The children are all smiles as they bite into this long-forbidden-due-to-viral treat and then Pickle announces 'Say thank you to ME.'
My widening smile freezes - I expected him to finish that sentence with Mama-Daddy. 'What, Pickle?'
He turns to his brother and sister 'I was the one who said I was hungry so you got all this, na?'

Papad Story of the Day: 

I am leafing through his school journal and find a page where he's drawn something round.
The instruction says 'Draw your favourite character from the story The Little Red Hen and tell us why.'
Under his drawing, the teacher has transcribed his reason 'I like the Greedy Pig from the story because ... he eats all day.'
In the same handwriting, the teacher writes politely. 'Interesting thought, Papad. But do you really think eating all day is a good habit?'

Peanut Story of the Day: 

'Mom, I don't understand this book.' She complains. 'Can you please help me?'
I look over and see it's the Selfish Giant. I am instantly reminded of how my grandma used to tell us this story. Dang, I really thought she'd made it up herself. Sigh.
'Sure.' I say 'Which part don't you understand?'
'The very end.' She says 'The last know, I just don't understand what happens...'
I run my eyes over the words on the last page and a sinking feeling hits me. This is my kid who's obsessed with the thought of death, and here's a story where the main character dies in the end. Wonderful. But hey, I'm the mom. I can break it to her easy, right? It's all about presentation.
I explain in a cheerful tone ' See, did you notice something? It says here that many years passed and the Giant grew old. And then one day the little boy he loved reappeared in front of him. How could it be, Peanut?' I figure it helps to be analytical here. 'If the Giant grows older, why does the little boy stay the same age? Can you think of whom it might be?'
She thinks hard and then puts two and two together 'He is...God.'
'That's right.' I say enthusiastically. 'See, he also says that the Giant let him play in his garden, and now the Giant must accompany him to his garden, known as Paradise. So you say, he's inviting him to Paradise, like Heaven, where the Giant will always be very happy with him. Cool, huh?'
I beam at her but she's still frowning at the book. Then her brow clears, and she nods. I let out a sigh of relief.
'So.' I ask gently. 'You get it, right?'
'I get it.' She nods firmly and picks up her book. 'God killed him and took him up to Heaven.'
She scrambles up off the bed and marches off, and I stare after her for a moment. And then I find my voice again, 'Hey wait, Peanut...'

Saturday, November 8, 2014

Thank you for the Music

I somehow rush home in the nick of time after work on Thursday, grab a calm little Peanut and rush her to our music school. 

The Piano teacher M suggests in his business-like manner that today I let him give Peanut a mock test since her Grade 2 exam is coming up next week.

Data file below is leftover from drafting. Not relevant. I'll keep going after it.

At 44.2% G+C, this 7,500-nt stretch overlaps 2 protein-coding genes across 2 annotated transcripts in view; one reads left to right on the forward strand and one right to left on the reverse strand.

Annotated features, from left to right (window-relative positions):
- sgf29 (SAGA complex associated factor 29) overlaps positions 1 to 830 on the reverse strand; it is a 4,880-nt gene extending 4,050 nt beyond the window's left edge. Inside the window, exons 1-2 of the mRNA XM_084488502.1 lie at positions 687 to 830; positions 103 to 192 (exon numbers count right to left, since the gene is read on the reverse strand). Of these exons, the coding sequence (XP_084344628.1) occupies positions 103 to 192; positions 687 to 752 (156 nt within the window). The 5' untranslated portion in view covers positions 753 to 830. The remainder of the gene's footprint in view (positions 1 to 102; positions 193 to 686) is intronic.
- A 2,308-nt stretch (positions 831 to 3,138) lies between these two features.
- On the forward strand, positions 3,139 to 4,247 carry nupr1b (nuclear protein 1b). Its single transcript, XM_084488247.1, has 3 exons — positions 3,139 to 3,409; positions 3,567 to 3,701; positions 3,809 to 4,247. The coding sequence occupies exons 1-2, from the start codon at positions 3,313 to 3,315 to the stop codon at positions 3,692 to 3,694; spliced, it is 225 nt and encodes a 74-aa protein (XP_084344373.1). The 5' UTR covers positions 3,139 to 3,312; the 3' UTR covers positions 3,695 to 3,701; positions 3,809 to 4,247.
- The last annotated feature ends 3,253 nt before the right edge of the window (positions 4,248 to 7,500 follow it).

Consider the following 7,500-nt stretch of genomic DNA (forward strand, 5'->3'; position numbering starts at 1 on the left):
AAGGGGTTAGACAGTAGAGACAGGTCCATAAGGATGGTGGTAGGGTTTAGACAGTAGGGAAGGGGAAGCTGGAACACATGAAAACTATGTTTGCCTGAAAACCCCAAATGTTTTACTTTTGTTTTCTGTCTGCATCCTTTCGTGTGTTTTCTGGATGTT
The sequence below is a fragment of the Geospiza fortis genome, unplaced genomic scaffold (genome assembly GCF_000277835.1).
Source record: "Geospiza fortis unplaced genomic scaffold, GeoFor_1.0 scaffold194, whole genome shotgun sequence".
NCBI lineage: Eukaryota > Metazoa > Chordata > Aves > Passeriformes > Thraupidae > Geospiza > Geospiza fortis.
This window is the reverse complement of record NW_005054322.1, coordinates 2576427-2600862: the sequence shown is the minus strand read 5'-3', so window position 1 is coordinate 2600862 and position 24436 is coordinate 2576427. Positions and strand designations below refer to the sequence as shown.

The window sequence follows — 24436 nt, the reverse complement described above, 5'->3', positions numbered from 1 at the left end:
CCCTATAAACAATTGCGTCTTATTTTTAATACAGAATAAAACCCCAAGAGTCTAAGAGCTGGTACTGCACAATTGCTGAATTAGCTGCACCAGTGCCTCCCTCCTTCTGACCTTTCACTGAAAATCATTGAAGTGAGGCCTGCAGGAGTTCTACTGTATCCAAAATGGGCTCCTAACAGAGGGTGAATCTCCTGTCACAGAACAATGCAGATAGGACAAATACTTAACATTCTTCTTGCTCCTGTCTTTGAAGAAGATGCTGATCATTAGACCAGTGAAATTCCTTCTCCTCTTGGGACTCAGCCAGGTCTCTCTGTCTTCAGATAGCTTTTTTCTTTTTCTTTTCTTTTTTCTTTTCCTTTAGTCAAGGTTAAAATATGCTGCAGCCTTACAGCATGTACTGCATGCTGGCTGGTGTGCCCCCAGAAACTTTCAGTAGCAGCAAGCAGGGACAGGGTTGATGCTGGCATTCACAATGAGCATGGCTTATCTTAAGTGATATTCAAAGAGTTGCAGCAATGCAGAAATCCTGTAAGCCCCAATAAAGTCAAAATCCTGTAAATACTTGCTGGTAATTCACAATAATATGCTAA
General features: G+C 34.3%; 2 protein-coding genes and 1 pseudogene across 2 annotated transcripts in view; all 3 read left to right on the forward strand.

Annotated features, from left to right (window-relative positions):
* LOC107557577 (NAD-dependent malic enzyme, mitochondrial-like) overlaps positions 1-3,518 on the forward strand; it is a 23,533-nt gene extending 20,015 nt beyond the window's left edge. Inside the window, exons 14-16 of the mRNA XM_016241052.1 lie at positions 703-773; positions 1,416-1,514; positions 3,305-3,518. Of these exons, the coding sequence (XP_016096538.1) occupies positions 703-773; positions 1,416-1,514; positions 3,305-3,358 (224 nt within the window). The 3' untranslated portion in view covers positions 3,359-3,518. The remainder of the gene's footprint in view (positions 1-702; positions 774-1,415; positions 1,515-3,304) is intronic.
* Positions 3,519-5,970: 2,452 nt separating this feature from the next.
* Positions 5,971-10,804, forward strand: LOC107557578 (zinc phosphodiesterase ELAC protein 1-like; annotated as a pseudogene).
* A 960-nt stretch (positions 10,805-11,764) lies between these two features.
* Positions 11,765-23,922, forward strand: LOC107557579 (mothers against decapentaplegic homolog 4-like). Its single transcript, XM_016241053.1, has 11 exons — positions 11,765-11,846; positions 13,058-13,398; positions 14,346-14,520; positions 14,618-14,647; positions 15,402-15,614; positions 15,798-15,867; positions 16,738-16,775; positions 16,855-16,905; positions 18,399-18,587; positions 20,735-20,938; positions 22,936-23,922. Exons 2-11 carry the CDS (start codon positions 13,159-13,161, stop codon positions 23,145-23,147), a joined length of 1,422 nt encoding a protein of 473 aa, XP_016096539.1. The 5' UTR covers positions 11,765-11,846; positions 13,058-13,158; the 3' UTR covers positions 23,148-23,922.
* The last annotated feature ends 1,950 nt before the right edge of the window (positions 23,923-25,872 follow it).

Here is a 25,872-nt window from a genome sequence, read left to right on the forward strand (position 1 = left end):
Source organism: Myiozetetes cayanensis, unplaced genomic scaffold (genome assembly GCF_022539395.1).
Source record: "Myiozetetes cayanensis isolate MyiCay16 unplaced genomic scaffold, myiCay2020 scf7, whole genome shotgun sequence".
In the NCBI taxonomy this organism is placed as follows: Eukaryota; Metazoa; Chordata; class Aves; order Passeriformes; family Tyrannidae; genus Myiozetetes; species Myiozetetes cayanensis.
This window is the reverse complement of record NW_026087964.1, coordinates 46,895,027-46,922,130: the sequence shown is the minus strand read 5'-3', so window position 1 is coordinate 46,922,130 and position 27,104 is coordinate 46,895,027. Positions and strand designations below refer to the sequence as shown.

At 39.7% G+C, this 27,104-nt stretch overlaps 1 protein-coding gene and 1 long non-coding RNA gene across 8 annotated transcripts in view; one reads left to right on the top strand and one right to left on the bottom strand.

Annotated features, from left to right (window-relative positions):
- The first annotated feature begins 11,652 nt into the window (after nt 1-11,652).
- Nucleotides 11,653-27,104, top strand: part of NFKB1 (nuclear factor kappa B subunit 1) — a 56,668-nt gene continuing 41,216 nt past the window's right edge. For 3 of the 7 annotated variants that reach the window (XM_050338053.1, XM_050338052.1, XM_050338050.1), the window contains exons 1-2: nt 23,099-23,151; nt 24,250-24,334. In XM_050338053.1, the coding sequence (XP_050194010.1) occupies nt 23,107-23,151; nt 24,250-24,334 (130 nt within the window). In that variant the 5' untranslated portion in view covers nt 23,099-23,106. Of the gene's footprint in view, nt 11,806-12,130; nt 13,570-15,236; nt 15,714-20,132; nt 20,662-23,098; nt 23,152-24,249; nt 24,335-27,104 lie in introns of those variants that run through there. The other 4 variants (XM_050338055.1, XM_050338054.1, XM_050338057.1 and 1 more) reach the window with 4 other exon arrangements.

I readily agree and sit outside the class, lost in my own world. My guitar teacher N, with whom I have a class after an hour or so, passes by and gives me his usual formal 'Oh hello Yashodhara.' ( He's one of the few people I regularly interact with who uses my full name) 'I hope you've been practicing.' 

The guilty look on my face obviously gives it away even before I can say the words, but he's rushing for another class and gives me a wave. I hear the strains of Peanut's playing through the door. It sounds like she's doing alright. Whoops, she missed a note there. And there's a little faltering on that scale. But she'll do fine. Right? Right. 

Before I know it, there's a cool little pair of hands covering my eyes and I'm guessing it's not any of the teachers. 'Hello Peanut' I say. 

'How'd you know it was ME?' 

She's been sent out by M to call me into the class and I pick up my books and guitar and purse and phones, feeling hassled and enter the class. There is no chair today but I don't bother and just sink to the floor in a tired heap. It's been a busy day at work and this routine is one that I'm still adjusting to. 

'How'd she do, M?' 

'Very BAD.' M says, busy tabulating her score in his diary. He finally looks up. '75 only.' He gives me a look that suggests it's all my fault, even though I'm one of the enthu enough parents who's actually taking piano lessons with the kid in a bid to try and keep up. 

We go through her lesson, with him explaining the things that Peanut is supposed to work on. Scales. Arpeggios. Slurs. Her pieces. Adjusting her position on the stool and so on. I take notes assiduously, for once, my phone to one side. I try to keep my handwriting neat because now that I have less time at home, I have to make sure that the notes are clear enough even for Peanut to read and absorb herself at home. Thank Goodness she's a good reader, I think. 

After a while, Peanut's class time is over and M says to me 'Now YOU.' M is a very, very good teacher and a fantastic player himself and this makes me a little afraid of him. I have tried to practice for a few minutes daily but I've missed a couple of days this week and it shows up in my underconfident playing. After I've warmed up though, I'm able to play some of the songs that he's been helping me with earlier. 

'Very strange song.' He says about one Oriental sounding number from Peanut's Grade 2 book that I've been trying.

'Because of how I play it?' I suggest.

'Not only that.' He says, face completely straight. 'The song itself. Very strange one.' He's taught the Trinity grades, and he's not all that used to teaching the Royal School of Music curriculum. He was of the view that the latter is only for 'Serious students of music' but once he heard Peanut playing the pieces initially, he was convinced that she was advanced enough to switch to that system. 'Anyway' He nods slowly. 'There's some hope for you with this song.'

M is a very straightforward fellow with a quirky sense of humour that shows up only at certain times. I realize he means to be encouraging. 'Oh really?' I can't help but smile at him. 'You think? You really think there's some hope for me?'